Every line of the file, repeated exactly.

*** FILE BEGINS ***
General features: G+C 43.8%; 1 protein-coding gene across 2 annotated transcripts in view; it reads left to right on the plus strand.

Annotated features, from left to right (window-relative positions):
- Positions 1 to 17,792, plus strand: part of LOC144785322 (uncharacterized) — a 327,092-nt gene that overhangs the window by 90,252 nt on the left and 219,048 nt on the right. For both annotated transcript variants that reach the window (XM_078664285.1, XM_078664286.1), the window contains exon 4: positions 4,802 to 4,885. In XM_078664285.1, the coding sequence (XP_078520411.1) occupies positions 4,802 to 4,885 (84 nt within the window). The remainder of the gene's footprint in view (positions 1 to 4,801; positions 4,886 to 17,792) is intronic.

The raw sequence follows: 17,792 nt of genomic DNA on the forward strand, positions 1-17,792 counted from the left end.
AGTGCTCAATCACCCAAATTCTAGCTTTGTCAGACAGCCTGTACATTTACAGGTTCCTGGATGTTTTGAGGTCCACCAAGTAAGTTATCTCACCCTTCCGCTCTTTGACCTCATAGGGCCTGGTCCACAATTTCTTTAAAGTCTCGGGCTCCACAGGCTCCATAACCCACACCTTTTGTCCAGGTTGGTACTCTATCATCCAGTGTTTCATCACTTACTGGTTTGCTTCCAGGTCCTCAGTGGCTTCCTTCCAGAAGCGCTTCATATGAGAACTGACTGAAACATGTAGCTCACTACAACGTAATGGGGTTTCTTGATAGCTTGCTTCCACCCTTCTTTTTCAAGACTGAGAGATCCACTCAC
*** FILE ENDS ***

General features: G+C 43.8%; 1 protein-coding gene across 2 annotated transcripts in view; it reads left to right on the plus strand.

Annotated features, from left to right (window-relative positions):
- Positions 1 to 17,792, plus strand: part of LOC144785322 (uncharacterized) — a 327,092-nt gene that overhangs the window by 90,252 nt on the left and 219,048 nt on the right. For both annotated transcript variants that reach the window (XM_078664285.1, XM_078664286.1), the window contains exon 4: positions 4,802 to 4,885. In XM_078664285.1, the coding sequence (XP_078520411.1) occupies positions 4,802 to 4,885 (84 nt within the window). The remainder of the gene's footprint in view (positions 1 to 4,801; positions 4,886 to 17,792) is intronic.

The raw sequence follows: 17,792 nt of genomic DNA on the forward strand, positions 1-17,792 counted from the left end.
AGTGCTCAATCACCCAAATTCTAGCTTTGTCAGACAGCCTGTACATTTACAGGTTCCTGGATGTTTTGAGGTCCACCAAGTAAGTTATCTCACCCTTCCGCTCTTTGACCTCATAGGGCCTGGTCCACAATTTCTTTAAAGTCTCGGGCTCCACAGGCTCCATAACCCACACCTTTTGTCCAGGTTGGTACTCTATCATCCAGTGTTTCATCACTTACTGGTTTGCTTCCAGGTCCTCAGTGGCTTCCTTCCAGAAGCGCTTCATATGAGAACTGACTGAAACATGTAGCTCACTACAACGTAATGGGGTTTCTTGATAGCTTGCTTCCACCCTTCTTTTTCAAGACTGAGAGATCCACTCAC